Visalia, CA – The first snow survey by the California Department of Water Resources revealed that the water content at Phillips Station in Sierra Nevada snowpack is at three percent of the normal average for this time of year.
While today’s reading is the first measurement of the water year, these numbers determine the depth of the snowpack and help California’s water managers plan the amount of water that will be available for cities, businesses and California’s farm and livestock food producers.
“Having come off one of the wettest years in California history, today’s 0.4-inch snow water-content reading is a clear reminder of the failures by California’s water managers to prioritize infrastructure projects — dams, reservoirs, aqueducts and groundwater recharge facilities — that capture water during the wet years and store it for the dry ones,” said Raul Riesgo, interim Executive Director of the California Water Alliance, or CalWA. “In November 2014, 4-plus years ago, Californians voted and passed a water bond. Yet, to this date, not a single water infrastructure project has been appropriated, approved or funded by the state.”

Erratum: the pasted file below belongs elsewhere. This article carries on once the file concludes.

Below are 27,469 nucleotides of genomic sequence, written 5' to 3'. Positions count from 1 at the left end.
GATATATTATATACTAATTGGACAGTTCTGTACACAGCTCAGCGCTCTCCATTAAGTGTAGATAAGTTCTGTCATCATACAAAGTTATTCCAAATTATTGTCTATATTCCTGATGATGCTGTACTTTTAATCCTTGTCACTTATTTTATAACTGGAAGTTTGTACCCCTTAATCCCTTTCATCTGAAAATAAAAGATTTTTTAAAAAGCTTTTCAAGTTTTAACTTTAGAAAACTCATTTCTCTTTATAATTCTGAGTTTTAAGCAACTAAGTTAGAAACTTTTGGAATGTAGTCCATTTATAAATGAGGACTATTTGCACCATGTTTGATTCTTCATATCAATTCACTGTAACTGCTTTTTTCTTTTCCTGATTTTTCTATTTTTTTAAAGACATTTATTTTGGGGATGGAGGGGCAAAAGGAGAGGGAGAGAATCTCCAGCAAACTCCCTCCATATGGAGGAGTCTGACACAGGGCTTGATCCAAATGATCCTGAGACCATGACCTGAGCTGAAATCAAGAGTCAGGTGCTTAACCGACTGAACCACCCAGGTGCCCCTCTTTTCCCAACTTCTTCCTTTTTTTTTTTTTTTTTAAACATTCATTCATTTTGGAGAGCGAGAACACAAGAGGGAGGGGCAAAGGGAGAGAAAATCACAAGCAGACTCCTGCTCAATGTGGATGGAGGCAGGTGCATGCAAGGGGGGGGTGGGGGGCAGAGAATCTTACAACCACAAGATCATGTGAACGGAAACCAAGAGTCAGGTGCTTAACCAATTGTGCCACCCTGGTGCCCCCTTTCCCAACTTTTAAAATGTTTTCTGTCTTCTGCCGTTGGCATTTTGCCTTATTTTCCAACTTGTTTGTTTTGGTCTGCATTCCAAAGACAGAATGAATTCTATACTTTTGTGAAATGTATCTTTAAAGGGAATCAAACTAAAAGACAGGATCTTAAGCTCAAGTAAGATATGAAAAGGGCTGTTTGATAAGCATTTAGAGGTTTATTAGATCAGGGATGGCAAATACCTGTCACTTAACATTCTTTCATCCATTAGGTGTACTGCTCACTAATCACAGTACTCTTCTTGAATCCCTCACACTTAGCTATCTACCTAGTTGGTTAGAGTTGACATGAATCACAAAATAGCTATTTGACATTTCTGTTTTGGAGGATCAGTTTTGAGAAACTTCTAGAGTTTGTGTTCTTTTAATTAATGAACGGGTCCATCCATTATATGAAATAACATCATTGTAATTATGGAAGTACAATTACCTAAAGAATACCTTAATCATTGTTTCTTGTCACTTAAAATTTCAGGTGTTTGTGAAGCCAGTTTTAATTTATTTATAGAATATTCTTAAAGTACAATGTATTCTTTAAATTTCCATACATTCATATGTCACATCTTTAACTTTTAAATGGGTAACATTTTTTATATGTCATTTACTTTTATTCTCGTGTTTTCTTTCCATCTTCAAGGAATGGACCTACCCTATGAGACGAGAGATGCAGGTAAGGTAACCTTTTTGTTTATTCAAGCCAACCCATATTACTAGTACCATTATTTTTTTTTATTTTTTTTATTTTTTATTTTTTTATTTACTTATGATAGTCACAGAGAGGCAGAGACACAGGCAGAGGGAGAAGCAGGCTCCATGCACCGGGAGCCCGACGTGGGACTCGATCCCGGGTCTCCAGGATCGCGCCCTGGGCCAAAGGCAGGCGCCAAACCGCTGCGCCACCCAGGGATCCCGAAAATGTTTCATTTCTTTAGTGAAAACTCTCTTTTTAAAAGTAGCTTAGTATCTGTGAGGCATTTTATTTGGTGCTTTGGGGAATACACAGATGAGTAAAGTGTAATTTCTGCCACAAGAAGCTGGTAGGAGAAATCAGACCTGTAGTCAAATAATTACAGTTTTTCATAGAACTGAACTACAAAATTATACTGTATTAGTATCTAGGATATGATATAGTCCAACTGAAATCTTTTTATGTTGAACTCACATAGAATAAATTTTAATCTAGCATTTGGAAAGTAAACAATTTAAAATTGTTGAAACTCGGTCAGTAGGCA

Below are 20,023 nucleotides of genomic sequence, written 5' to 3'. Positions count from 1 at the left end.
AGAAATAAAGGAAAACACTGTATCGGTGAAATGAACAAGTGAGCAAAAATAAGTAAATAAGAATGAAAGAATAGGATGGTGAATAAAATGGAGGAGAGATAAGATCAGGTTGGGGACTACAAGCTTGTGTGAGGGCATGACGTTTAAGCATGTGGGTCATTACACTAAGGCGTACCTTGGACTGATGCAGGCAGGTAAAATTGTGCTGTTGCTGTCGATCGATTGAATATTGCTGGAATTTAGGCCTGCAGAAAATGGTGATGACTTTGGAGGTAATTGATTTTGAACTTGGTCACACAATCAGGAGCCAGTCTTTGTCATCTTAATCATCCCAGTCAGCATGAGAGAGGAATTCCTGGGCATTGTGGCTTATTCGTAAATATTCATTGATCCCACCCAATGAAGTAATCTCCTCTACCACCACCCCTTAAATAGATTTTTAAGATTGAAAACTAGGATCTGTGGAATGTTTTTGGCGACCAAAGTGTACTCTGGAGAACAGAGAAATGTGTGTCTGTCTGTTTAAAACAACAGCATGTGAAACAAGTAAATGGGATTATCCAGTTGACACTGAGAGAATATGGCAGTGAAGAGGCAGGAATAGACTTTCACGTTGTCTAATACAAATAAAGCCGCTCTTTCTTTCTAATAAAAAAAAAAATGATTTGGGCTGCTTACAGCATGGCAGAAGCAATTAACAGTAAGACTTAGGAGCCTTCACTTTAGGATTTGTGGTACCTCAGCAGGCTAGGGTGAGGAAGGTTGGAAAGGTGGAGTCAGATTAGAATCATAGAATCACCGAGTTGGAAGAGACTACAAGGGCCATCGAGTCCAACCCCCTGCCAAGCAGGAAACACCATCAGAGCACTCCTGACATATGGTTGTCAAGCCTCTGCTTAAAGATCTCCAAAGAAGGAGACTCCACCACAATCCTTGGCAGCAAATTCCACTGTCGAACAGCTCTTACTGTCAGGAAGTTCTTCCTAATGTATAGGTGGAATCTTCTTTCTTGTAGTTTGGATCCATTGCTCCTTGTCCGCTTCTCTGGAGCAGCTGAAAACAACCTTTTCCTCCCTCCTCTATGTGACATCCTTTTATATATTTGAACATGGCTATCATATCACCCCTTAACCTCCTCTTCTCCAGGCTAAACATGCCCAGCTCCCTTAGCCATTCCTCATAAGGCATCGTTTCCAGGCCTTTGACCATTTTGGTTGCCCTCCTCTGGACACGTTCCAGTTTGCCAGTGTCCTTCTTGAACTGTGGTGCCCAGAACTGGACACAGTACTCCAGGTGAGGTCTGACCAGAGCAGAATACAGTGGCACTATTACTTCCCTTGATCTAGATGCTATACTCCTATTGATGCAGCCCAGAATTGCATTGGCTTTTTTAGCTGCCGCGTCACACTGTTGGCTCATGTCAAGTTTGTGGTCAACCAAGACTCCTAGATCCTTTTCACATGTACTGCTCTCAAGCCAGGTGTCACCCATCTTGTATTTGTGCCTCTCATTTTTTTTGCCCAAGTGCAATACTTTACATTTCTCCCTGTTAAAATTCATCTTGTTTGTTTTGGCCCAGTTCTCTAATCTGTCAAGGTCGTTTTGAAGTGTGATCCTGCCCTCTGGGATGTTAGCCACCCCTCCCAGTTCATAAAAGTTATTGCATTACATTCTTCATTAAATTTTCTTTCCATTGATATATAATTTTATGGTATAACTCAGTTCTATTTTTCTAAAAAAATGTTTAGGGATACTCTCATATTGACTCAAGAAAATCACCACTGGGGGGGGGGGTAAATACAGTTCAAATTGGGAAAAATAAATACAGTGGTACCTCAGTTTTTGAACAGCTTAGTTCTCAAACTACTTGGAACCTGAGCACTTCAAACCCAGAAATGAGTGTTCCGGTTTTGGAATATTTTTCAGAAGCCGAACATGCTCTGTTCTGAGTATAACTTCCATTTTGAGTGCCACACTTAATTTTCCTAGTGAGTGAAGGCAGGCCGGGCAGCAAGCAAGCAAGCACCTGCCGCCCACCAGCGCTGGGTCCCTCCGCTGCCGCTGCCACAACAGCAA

“As the state regulators drag their feet on preparing California for our next predictable drought, the rest of California is left paying higher water bills, while dealing with water cuts through mandated water conservation measures in wet years as well as in dry,” Riesgo concluded.